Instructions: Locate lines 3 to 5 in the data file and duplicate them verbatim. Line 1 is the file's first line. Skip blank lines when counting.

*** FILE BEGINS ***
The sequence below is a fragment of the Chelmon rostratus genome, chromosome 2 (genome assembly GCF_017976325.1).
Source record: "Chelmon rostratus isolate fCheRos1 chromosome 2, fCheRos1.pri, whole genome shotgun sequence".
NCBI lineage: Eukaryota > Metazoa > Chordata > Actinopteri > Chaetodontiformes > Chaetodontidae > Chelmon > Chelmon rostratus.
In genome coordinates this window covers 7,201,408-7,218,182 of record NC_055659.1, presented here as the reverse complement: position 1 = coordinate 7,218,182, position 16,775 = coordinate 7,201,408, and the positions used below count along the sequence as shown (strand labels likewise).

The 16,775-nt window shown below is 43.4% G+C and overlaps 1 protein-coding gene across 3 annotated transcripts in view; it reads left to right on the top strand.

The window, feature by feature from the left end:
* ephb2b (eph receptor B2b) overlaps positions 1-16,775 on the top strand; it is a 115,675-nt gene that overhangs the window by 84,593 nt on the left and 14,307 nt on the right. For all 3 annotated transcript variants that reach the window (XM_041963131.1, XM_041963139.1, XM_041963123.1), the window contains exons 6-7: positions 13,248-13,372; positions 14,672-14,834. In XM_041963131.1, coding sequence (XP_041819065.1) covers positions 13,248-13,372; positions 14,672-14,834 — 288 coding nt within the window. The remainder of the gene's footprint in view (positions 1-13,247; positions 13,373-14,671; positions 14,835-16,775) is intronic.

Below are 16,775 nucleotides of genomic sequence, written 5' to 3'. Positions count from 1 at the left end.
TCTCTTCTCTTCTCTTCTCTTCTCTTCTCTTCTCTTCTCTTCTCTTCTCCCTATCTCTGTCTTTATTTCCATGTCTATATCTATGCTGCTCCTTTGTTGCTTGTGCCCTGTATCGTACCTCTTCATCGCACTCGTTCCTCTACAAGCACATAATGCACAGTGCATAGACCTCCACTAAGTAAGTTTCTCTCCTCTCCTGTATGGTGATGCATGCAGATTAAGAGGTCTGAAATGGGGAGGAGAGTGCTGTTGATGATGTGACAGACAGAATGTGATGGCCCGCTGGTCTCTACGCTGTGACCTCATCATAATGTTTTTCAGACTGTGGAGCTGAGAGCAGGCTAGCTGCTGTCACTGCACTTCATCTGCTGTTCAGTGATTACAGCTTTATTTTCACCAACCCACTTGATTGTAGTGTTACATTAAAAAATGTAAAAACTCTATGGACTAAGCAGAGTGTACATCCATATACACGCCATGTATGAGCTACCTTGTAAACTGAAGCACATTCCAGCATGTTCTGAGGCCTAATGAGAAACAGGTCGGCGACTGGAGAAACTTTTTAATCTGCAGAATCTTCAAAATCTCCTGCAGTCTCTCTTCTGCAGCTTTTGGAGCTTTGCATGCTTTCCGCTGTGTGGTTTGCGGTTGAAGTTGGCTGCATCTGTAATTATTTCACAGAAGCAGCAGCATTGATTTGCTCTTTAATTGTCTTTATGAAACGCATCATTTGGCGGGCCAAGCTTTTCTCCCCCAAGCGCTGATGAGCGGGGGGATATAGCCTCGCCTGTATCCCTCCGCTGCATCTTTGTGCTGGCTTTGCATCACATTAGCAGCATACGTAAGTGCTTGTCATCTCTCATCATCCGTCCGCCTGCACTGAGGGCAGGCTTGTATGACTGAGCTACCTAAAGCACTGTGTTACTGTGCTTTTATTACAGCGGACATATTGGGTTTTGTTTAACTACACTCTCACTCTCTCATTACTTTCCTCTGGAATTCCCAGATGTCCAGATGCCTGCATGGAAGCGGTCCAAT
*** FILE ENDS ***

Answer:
NCBI lineage: Eukaryota > Metazoa > Chordata > Actinopteri > Chaetodontiformes > Chaetodontidae > Chelmon > Chelmon rostratus.
In genome coordinates this window covers 7,201,408-7,218,182 of record NC_055659.1, presented here as the reverse complement: position 1 = coordinate 7,218,182, position 16,775 = coordinate 7,201,408, and the positions used below count along the sequence as shown (strand labels likewise).

The 16,775-nt window shown below is 43.4% G+C and overlaps 1 protein-coding gene across 3 annotated transcripts in view; it reads left to right on the top strand.